And then he hauled me up into the ark and dried me off. Not into jail, but into the boat! And the water of my judgment became the water of my salvation. Now I was in Noah's family – among a community of people who had found favor. And now that water was keeping us afloat, safe from a world full of evil, hopeful for another chance at life in a new world.

Did you know that some of the first Christians thought of the Church as Noah's Ark? The Church is the place where we can ride out the storm together, and pull others on board to join the family. And at the end of the ride, the one who will meet us and reward our faithfulness (or not) is the same one who rescued us with his own blood. Jesus is our judge. That thought is comforting, and inspiring, and sobering. It makes me want to see that day come soon.

I'm not saying the church is perfect. How could it be when I'm in it? Think of how that ark must have smelled after a while! Churches are full of problems, because churches are where waterlogged sinners regain our strength. Even healthy churches require patience, discipline, grace – and lots of shoveling. But where would you rather be? And what a voyage they take us on!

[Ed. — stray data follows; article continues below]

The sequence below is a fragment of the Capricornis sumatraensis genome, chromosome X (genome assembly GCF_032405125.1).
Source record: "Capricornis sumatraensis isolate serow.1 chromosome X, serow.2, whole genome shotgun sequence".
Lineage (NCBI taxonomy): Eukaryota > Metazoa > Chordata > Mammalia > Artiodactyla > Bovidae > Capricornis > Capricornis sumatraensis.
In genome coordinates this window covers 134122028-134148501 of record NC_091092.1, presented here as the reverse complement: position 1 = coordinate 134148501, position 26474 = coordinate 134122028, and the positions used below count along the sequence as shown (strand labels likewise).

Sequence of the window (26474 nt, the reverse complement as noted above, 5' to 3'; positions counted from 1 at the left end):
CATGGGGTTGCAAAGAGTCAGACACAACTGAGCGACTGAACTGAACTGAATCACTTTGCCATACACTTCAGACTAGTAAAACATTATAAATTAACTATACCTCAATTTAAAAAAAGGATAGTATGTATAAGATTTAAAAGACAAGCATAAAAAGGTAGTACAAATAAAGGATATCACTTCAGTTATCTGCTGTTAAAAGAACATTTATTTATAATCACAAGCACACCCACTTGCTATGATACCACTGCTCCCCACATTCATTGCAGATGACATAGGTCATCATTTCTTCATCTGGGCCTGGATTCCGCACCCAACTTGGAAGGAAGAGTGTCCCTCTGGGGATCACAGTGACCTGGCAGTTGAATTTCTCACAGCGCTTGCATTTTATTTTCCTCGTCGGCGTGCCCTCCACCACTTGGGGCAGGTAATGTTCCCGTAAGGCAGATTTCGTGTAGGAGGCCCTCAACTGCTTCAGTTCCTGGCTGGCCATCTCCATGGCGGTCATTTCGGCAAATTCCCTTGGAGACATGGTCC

I've found favor. Judgment has gone from being a nightmare to being a dream. Not because I'm special, but because I'm like everyone else. Like you in the band. Like you old-timers. Like you first-time guests.

If Jesus has cuffed you and you're ready to talk, some ex-cons like myself are here to lead you through the water and into the ark. Why don't you come on up after we're done? We want to show you the rainbow.